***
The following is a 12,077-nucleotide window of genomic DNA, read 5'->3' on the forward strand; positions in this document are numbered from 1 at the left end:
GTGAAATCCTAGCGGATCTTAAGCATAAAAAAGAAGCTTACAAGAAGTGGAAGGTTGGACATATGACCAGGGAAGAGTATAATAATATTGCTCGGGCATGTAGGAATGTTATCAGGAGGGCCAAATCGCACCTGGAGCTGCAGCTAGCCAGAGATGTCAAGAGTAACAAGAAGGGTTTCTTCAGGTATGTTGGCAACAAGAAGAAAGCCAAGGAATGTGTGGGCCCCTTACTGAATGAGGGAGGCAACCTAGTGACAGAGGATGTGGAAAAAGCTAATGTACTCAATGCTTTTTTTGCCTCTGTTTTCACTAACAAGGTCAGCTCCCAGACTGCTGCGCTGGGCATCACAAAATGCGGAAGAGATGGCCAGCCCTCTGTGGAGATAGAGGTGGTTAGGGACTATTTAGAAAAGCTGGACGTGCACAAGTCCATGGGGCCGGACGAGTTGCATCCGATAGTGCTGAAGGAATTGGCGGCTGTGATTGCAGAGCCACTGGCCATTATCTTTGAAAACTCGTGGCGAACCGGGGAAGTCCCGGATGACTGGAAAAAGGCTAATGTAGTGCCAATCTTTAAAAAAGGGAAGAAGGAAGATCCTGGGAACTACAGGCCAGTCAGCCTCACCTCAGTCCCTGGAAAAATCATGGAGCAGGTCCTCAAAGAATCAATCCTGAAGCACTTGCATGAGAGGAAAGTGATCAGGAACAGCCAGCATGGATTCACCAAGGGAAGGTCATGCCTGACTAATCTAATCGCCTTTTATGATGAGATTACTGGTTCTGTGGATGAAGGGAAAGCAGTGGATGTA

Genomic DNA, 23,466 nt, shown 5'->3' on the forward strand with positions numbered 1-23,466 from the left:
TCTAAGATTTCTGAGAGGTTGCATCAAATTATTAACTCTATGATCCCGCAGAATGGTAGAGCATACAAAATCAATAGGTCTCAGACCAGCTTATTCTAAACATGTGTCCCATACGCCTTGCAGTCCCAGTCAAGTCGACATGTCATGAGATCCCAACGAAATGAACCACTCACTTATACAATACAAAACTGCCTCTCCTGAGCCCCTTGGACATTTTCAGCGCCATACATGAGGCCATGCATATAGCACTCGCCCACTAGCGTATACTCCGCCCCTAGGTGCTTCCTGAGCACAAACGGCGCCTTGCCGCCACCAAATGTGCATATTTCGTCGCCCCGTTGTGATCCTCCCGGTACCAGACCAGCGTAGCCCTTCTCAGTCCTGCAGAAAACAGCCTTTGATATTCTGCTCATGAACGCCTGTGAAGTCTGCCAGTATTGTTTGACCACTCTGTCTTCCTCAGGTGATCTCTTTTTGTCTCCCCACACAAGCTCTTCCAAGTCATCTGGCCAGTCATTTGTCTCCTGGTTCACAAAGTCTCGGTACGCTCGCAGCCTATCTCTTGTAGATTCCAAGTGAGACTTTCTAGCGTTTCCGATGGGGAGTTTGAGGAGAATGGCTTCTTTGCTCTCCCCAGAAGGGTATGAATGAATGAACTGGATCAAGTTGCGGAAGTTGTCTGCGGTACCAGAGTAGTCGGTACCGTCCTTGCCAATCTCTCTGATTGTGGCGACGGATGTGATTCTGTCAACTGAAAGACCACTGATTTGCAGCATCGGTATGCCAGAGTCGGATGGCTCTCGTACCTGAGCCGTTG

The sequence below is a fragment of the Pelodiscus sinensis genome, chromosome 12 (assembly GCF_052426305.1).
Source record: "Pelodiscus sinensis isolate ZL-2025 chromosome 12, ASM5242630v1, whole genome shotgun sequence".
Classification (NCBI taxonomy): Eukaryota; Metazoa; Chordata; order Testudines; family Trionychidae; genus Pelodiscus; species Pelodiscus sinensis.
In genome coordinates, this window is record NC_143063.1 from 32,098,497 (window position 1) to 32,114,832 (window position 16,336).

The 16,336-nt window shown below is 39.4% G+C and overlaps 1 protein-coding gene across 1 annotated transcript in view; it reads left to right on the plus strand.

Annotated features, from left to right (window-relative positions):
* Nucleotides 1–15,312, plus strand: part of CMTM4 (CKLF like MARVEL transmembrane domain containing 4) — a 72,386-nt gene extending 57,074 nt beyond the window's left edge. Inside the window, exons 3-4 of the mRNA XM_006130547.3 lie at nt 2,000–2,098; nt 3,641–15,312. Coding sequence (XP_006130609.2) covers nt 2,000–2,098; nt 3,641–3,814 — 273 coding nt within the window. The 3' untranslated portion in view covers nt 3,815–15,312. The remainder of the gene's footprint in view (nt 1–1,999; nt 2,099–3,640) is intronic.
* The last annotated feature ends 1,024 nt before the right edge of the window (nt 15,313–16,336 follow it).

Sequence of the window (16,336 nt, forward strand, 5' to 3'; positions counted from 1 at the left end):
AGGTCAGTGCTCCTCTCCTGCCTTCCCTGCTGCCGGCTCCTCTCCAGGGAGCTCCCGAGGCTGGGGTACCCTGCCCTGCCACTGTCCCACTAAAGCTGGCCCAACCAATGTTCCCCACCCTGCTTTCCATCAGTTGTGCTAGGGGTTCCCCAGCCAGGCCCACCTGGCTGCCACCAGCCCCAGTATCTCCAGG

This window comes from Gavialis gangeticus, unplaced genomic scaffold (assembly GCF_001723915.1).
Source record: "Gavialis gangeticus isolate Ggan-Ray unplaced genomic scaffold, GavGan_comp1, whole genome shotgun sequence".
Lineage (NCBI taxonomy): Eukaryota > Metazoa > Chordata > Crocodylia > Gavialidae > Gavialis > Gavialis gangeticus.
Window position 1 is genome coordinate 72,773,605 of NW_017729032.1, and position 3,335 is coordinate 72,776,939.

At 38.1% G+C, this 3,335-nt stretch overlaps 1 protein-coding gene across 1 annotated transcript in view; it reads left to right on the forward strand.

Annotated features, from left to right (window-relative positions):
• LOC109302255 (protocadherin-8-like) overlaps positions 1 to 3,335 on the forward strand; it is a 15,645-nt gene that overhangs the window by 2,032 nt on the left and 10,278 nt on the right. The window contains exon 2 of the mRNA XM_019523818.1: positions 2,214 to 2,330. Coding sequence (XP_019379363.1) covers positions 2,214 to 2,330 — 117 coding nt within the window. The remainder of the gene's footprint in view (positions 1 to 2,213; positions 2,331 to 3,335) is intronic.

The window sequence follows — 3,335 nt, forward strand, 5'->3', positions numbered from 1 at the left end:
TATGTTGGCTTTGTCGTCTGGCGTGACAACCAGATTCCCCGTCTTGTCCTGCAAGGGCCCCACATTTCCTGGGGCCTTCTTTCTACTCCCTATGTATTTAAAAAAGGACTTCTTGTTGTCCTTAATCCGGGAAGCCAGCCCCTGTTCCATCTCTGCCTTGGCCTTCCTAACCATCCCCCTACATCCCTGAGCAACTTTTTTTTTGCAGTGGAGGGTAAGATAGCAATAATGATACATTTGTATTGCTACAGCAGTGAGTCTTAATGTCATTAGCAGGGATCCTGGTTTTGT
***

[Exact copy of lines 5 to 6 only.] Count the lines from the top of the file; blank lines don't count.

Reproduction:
The sequence below is a fragment of the Pelodiscus sinensis genome, chromosome 12 (assembly GCF_052426305.1).
Source record: "Pelodiscus sinensis isolate ZL-2025 chromosome 12, ASM5242630v1, whole genome shotgun sequence".